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Hunger up dramatically in southwest Wisconsin

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Kayla Bunge
February 3, 2010
— Food pantries, meal sites and shelters in southwestern Wisconsin are serving an unprecedented number of people, according to a study released Tuesday by Second Harvest Foodbank of Southern Wisconsin and Feeding America.

Local organizations are providing assistance to 83 percent more people than they did four years ago, according to the report.


Second Harvest of Southern Wisconsin, which serves 16 counties in southwestern Wisconsin, including Rock County, provides emergency food assistance to more than 140,500 people each year and more than 22,500 people each week, according to the report.


Feeding America and its partner food banks conduct a comprehensive survey of hunger every four years. The organizations use the data to create a picture of hunger in their communities and develop programs to meet the needs of their communities.


The 2010 study is the first to capture the connection between the recent economic downturn and hunger.


Dan Stein, president and CEO of Second Harvest of Southern Wisconsin, said the number of people facing hunger has increased across the state, but the situation is particularly dire in the southwestern part of the Wisconsin.


“Throughout the state, the numbers were between 30 and 50 percent, but here, it’s 83 percent,” he said. “There are a lot of reasons for that.”


Stein said unemployment has wreaked havoc on many communities in southwestern Wisconsin, particularly in communities such as Janesville and Beloit. More people know someone—a relative, a friend, a neighbor—who has lost a job and is struggling to make ends meet, he said.


“Hunger has been a chronic problem for a long time, but people have taken notice this time around,” he said. “It used to be a nameless, faceless problem. It happened to someone else, someplace else. … But it’s touching all of us now—and these numbers confirm and affirm what we thought.”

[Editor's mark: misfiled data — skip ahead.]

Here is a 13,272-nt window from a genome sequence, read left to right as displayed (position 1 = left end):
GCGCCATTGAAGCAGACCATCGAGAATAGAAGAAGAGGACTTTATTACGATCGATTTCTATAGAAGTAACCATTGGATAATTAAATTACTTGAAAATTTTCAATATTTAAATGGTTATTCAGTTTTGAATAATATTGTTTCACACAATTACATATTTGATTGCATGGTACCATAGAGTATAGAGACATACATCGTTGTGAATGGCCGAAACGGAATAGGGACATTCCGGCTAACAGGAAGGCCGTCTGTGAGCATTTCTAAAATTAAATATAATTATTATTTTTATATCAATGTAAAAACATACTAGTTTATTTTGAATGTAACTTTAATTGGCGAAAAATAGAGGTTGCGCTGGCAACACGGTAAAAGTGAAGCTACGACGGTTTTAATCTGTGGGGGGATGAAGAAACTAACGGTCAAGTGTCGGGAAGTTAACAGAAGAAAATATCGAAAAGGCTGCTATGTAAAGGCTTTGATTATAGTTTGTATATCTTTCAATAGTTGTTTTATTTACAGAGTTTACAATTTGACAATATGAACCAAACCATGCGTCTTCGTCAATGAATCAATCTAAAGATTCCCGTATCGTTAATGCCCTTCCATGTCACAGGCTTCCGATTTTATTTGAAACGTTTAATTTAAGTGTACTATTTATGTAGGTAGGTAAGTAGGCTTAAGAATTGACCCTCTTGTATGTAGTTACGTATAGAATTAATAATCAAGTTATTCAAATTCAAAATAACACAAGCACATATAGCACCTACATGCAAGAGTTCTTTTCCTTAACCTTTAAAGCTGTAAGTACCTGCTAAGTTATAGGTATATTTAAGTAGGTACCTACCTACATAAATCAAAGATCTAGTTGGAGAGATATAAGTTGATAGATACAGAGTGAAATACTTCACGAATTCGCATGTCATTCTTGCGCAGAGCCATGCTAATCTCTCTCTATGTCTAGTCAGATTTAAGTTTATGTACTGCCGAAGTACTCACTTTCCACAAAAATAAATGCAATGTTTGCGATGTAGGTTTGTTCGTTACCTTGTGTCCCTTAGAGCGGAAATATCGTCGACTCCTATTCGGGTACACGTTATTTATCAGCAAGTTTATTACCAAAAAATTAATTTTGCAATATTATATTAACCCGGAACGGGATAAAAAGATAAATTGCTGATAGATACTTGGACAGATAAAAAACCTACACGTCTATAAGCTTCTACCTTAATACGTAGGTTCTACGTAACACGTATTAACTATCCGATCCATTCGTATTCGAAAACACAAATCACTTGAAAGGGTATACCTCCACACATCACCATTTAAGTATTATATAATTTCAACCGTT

Stein said the economy might be showing signs of improvement, but hunger might not go away that fast.


“The lagging indicator is unemployment. It could be 12 to 18 months before it improves,” he said. “We’re going to see large numbers of new entrants (into emergency food-assistance programs) for a while.”


The study released Tuesday includes data collected from February to June 2009. Second Harvest Foodbank of Southern Wisconsin conducted face-to-face interviews with 455 people seeking emergency food at pantries, meal sites and other programs and 239 agencies that provide food assistance.


HUNGER IN SOUTHWESTERN WISCONSIN

Among the key findings in the report by Second Harvest Foodbank of Southern Wisconsin, which serves 16 counties in southwestern Wisconsin, including Rock County:


-- 65 percent of clients interviewed are white; 23 percent are black; 9 percent are Hispanic, and 3 percent identify with other racial or ethnic groups.


-- 60 percent of households interviewed have incomes below the federal poverty level.


-- 54 percent of households interviewed include at least one working adult.


-- 75 percent of clients interviewed have at least a high-school education.


-- 40 percent of clients interviewed have had to choose between paying their rent or mortgage and buying food.


-- 27 percent of households interviewed with children younger than 18 years old face hunger.


-- 38 percent of households interviewed with senior citizens face hunger.


-- 19 percent of households interviewed have no health insurance, and 54 percent of clients have unpaid medical or hospital bills.


-- 41 percent of households interviewed receive federal Supplemental Nutrition Assistance Program benefits.



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